About a year ago we took our 16 year old dog to a country cabin near Bellingham, Washington. It was a rare sunny mid winter weekend and our cabin overlooked a beautiful mountain range. Soaking in the sunshine, the vibes were so relaxing, even the dog look naps in the van which was very rare since she had suffered from anxiety with her Canine Dementia.
At the time we were seriously considering moving and finding a place where we could "Dig In" to a small community and really be a part of something small. We liked the idea of settling in where there was a juxtaposition of city and countryside, which Bellingham seemed to offer.
But I don’t think we were ready to dig in but we knew we needed to further explore the concept.
Several months later, I was speaking to a colleague about place and community. He was from Vermont and talked about how the hilly landscape created tight little pockets of community. We had already purchased our Airstream and I shared with him my theory that NOT being part of a community can allow me to experience people more fully. As he was quite content with his long lived tiny villages, he disagreed with me, but I tried to explain my thoughts on the comfort of strangers and the aggregation of several different groups of passing friends to span a life.
Being anonymous has its advantages. On this journey I have found myself talking to the checkers at the grocery store more, asking questions of random people around the street, sitting at the bar and talking to strangers. I find without a place I am listening and not just asking for help just to move myself along. Being without a place to call home frees my daily burden. And I am not lost without it.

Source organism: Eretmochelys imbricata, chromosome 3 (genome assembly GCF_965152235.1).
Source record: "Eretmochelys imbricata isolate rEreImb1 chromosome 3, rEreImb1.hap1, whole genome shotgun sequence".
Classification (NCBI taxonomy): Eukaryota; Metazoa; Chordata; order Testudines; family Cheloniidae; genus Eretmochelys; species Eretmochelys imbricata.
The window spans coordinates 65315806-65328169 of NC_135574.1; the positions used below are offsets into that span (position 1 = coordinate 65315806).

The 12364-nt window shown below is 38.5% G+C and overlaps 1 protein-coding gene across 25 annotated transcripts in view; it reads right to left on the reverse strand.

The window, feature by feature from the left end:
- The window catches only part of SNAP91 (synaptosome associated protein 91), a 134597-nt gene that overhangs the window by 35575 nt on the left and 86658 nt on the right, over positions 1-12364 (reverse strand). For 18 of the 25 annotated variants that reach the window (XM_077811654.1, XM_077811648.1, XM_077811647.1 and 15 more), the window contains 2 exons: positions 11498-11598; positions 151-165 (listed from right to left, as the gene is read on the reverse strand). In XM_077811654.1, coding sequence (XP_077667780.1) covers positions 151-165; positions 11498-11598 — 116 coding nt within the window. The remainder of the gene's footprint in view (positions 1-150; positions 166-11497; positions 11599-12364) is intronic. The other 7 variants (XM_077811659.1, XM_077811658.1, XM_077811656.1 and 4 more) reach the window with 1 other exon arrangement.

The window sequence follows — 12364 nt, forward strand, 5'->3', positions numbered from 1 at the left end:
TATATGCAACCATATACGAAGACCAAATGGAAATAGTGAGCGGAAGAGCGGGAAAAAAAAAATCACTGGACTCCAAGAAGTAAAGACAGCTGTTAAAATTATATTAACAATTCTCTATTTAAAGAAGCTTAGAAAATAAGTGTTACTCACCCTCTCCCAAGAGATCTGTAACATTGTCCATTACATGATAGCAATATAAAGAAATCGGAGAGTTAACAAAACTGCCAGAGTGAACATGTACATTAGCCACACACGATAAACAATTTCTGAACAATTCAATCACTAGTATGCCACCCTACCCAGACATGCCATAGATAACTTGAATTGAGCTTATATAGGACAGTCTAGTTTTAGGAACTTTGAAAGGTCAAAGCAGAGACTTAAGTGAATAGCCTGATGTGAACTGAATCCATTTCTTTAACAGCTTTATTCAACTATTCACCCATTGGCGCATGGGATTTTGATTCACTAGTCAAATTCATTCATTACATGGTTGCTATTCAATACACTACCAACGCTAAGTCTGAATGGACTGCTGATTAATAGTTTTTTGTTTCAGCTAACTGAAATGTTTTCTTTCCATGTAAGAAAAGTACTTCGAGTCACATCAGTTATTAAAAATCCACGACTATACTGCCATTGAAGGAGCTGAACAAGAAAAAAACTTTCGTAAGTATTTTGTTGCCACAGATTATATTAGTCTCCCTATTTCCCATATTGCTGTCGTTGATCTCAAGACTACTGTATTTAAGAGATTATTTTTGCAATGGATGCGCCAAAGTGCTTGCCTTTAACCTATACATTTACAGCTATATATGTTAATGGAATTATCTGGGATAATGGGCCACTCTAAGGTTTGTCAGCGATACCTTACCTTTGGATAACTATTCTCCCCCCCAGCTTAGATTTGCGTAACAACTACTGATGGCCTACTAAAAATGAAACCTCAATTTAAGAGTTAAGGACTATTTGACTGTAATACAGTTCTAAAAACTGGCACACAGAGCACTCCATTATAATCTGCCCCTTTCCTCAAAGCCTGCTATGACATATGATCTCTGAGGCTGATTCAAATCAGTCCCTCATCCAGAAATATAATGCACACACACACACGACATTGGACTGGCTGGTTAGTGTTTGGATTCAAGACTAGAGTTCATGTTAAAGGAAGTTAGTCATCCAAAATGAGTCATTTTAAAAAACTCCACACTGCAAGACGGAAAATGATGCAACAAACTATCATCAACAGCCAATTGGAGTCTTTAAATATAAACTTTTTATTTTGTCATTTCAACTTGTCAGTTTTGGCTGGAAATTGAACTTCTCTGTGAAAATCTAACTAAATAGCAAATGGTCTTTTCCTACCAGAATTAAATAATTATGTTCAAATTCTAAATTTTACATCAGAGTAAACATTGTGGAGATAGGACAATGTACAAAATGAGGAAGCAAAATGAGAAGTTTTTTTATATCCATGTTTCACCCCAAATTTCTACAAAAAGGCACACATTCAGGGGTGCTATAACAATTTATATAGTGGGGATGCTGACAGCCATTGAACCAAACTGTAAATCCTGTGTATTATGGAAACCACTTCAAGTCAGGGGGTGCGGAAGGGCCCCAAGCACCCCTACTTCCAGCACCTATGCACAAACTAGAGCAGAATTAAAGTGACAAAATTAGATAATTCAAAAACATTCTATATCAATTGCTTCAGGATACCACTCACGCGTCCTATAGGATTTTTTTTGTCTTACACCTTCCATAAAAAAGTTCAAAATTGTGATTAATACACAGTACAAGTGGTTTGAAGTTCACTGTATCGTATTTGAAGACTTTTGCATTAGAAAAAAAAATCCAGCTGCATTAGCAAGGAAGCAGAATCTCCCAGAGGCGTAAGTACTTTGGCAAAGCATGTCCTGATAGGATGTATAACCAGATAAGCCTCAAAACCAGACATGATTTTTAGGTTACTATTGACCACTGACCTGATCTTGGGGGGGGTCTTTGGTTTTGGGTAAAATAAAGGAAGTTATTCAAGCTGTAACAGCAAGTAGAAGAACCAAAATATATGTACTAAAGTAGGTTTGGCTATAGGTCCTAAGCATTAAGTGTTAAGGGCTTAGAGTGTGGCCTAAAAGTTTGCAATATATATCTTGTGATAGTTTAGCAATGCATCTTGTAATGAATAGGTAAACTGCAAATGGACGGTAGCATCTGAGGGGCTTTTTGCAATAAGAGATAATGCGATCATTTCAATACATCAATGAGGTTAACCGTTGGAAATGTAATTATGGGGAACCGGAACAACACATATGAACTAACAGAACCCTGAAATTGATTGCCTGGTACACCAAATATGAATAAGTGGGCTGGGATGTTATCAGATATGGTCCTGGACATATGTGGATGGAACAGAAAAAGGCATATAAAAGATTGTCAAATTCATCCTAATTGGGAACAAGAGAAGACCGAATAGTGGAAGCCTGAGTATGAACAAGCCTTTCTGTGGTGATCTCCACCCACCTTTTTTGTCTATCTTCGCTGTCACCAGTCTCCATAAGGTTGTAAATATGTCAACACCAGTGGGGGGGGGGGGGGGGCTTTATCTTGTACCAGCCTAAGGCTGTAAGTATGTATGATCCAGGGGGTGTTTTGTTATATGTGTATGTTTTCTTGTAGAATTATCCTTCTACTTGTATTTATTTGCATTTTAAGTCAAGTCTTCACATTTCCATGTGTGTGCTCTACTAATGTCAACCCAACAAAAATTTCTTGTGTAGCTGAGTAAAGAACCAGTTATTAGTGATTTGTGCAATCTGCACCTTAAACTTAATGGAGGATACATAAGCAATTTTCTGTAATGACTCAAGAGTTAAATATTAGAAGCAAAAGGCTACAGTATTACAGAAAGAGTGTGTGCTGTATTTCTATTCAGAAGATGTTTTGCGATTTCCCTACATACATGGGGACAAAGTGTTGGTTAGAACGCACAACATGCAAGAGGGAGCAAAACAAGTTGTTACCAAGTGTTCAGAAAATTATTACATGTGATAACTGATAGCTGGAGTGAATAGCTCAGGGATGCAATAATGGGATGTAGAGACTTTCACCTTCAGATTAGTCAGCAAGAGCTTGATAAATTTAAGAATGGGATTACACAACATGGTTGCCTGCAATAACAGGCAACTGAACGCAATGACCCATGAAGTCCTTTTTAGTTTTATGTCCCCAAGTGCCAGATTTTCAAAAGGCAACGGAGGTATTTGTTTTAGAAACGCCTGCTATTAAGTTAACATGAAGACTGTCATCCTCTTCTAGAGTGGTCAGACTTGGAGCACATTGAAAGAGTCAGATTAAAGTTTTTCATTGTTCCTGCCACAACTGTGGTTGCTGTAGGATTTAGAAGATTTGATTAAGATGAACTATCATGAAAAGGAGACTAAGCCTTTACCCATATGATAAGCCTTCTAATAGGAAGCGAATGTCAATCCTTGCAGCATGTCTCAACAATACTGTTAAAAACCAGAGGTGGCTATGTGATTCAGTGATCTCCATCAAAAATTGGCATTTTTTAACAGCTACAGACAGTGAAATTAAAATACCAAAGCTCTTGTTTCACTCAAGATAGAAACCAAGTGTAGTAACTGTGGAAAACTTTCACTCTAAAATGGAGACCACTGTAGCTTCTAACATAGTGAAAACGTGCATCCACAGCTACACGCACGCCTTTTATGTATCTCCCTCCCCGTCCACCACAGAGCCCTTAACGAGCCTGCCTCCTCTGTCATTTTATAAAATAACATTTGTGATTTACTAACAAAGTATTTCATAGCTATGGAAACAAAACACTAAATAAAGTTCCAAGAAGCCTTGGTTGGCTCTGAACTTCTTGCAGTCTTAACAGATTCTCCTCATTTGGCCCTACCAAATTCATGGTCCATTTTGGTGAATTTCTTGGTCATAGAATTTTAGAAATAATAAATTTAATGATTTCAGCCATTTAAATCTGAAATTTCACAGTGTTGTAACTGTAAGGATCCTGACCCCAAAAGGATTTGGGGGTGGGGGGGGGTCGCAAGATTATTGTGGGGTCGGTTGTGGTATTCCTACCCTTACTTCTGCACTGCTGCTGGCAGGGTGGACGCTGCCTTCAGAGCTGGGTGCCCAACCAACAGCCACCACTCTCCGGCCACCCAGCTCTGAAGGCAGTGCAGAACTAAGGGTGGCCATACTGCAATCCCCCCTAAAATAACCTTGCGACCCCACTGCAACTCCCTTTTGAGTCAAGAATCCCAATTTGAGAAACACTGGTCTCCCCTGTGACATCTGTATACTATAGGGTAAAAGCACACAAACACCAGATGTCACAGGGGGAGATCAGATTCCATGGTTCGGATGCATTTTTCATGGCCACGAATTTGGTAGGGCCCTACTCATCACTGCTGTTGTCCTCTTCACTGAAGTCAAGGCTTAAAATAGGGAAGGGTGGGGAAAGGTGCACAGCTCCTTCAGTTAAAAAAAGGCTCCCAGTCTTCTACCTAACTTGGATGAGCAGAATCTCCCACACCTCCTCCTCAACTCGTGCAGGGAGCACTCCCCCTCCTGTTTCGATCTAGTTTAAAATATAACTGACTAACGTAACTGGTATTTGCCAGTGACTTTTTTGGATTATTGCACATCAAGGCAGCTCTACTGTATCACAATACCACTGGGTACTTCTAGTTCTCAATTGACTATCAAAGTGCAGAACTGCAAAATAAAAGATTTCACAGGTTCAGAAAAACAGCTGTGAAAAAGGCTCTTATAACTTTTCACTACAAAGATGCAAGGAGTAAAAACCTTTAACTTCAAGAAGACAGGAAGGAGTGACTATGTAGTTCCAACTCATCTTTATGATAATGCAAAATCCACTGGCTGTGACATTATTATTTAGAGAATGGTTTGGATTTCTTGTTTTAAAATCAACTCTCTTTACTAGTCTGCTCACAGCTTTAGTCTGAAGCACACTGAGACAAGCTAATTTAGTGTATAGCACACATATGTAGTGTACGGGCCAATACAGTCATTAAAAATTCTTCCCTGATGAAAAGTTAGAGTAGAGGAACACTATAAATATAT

A friend let us stay in his apple orchard in Watsonville this past week. He is the fourth (or possibly fifth) generation of apple growers in this very small community. Talk about digging in. His dad is even one of the members of a nearby Cemetery board. Their family grows a decent variety of apples, mostly Pippin, and some of the trees are over 100 years old which I thought was impossible. Turns out apple trees are a lot like us humans when they get old, they suffer a lot to make the fruit, but the fruit has a much better story, or so goes the consensus of some of the local cider makers. We pulled our Airstream right in the middle of a sleeping orchard at our friend’s place.
Watsonville is a working countryside with most every inch of fertile soil planted with apples and berries, and through the years the ratios have changed. And growing techniques have also adapted to the survival instinct of the farmer (and in most cases corporation). Strawberries that were once red on the inside and juicy to bite into are now grown for transit and size to maximize picking efficiency. It is exceedingly clear that there is a delicate balance between the small family farm and large corporations both adapting to squeeze money off of the land.